A stock cam is a compromise between power, mpg, smoothness, idle quality, etc. An RV cam is optimized for low rpm torque at the expense of some hp at higher rpms and will often net more mpg. A roller cam is the type of lifter used, it does not mean any particular type of power band. Normally a roller cam has more lift with less duration due to the more aggressive ramps used compared to a flat tappet(hydraulic or solid lifter) camshaft.
RV cams are those having specs in these ranges: 250-270 degrees advertised duration and lifts ranging from the .470's to .515 (give or take an extra .010) The @.050 duration is typically about 200-215 degrees duration. The Stock 428 CJ cam falls into this category. They're basically improved stock type cams but less than what would be called a hot street cam.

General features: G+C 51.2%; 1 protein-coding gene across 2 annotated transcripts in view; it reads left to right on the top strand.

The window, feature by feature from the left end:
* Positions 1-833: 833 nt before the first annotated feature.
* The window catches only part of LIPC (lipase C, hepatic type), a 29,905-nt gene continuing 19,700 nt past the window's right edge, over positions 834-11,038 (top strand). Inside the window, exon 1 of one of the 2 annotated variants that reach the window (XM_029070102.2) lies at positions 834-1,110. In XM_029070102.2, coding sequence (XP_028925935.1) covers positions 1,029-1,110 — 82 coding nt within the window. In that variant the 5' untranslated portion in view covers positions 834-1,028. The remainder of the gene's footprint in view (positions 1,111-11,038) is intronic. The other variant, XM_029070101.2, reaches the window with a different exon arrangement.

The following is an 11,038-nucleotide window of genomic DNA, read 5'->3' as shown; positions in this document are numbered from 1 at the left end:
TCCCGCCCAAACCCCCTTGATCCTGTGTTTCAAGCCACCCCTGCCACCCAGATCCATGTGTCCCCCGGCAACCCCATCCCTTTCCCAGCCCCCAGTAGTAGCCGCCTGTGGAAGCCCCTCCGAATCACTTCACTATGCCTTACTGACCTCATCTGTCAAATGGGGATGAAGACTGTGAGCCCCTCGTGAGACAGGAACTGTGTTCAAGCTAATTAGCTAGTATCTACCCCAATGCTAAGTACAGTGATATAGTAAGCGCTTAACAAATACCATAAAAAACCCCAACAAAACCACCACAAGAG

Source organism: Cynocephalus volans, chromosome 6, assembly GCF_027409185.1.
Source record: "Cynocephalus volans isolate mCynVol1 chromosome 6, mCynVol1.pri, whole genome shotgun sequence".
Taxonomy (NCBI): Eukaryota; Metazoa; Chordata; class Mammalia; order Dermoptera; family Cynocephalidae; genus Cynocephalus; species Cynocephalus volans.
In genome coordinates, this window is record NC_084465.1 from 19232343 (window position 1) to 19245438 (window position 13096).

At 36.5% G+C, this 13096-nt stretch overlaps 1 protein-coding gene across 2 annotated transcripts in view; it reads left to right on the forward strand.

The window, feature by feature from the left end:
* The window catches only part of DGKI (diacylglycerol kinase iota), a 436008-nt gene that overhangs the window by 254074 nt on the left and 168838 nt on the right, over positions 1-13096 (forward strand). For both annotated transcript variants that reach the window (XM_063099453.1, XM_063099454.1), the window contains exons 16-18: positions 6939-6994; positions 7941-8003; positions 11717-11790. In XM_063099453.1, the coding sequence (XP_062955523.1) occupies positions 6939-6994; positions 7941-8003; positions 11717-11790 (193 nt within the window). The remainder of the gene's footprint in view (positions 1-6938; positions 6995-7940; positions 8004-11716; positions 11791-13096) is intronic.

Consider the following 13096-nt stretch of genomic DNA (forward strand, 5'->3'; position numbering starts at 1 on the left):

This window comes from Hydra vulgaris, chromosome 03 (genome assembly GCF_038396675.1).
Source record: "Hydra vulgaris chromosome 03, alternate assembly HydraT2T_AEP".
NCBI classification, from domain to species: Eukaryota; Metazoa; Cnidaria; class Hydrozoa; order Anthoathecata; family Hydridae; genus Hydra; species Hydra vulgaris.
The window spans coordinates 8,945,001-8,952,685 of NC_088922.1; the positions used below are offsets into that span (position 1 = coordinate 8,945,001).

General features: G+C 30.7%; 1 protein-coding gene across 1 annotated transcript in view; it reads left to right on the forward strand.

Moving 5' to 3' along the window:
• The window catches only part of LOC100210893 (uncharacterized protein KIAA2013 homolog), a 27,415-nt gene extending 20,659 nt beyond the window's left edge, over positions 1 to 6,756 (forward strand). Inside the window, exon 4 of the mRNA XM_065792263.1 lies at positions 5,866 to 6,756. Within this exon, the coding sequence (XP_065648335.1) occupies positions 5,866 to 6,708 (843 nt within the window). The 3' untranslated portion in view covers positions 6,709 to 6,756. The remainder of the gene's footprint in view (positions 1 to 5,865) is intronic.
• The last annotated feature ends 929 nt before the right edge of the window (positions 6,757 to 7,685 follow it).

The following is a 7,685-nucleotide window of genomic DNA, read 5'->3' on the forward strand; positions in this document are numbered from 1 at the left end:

Seems like the cam I installed was .483/.517 and @ 50 204 ? Barry sold a cam on survival that was a match but looks like the #'s have changed. I'd say for daily and mudding your in business, unless the mudding is competition then >???? But I'm pretty sure this cam could jerk the **** outa an elephant!!
I'm sure those are "advertised" durations, so take about 50 off and you'll have the "actual" duration. Most cams WITH actual 310 duration have alot more than .540 lift(usually over .600 somewhere). If I recall from back in the day, the "blazer" cam was not an RV cam. Remember back in the 80's when the ads in catalogs said "If you want the baddest sounding car in the lot.........buy the 305 duration cam"
I'm sure it had a "choppy" note to the exhaust, but everyone's idea of what a cam sounds like is different. It ain't a big cam unless the car shakes...not just the tailpipe!! LOL!